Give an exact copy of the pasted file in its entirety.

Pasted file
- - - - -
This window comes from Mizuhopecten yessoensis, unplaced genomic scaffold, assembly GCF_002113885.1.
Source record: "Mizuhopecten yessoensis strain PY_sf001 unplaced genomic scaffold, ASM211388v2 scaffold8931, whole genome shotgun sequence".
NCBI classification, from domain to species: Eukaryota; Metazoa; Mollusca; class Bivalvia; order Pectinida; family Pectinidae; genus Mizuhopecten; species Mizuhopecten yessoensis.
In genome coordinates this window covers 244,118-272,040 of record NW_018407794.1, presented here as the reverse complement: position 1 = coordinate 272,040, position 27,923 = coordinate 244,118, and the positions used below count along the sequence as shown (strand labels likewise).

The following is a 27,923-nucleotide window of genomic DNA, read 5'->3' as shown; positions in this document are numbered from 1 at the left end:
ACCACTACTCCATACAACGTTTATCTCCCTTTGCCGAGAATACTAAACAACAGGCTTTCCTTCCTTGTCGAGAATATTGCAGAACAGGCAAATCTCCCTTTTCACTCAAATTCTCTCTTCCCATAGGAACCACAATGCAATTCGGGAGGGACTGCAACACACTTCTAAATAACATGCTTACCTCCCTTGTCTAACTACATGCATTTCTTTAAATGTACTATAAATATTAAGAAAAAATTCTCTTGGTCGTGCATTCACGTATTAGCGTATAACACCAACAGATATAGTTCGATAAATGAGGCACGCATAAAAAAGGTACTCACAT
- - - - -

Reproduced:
This window comes from Mizuhopecten yessoensis, unplaced genomic scaffold, assembly GCF_002113885.1.
Source record: "Mizuhopecten yessoensis strain PY_sf001 unplaced genomic scaffold, ASM211388v2 scaffold8931, whole genome shotgun sequence".
NCBI classification, from domain to species: Eukaryota; Metazoa; Mollusca; class Bivalvia; order Pectinida; family Pectinidae; genus Mizuhopecten; species Mizuhopecten yessoensis.
In genome coordinates this window covers 244,118-272,040 of record NW_018407794.1, presented here as the reverse complement: position 1 = coordinate 272,040, position 27,923 = coordinate 244,118, and the positions used below count along the sequence as shown (strand labels likewise).

The following is a 27,923-nucleotide window of genomic DNA, read 5'->3' as shown; positions in this document are numbered from 1 at the left end:
ACCACTACTCCATACAACGTTTATCTCCCTTTGCCGAGAATACTAAACAACAGGCTTTCCTTCCTTGTCGAGAATATTGCAGAACAGGCAAATCTCCCTTTTCACTCAAATTCTCTCTTCCCATAGGAACCACAATGCAATTCGGGAGGGACTGCAACACACTTCTAAATAACATGCTTACCTCCCTTGTCTAACTACATGCATTTCTTTAAATGTACTATAAATATTAAGAAAAAATTCTCTTGGTCGTGCATTCACGTATTAGCGTATAACACCAACAGATATAGTTCGATAAATGAGGCACGCATAAAAAAGGTACTCACAT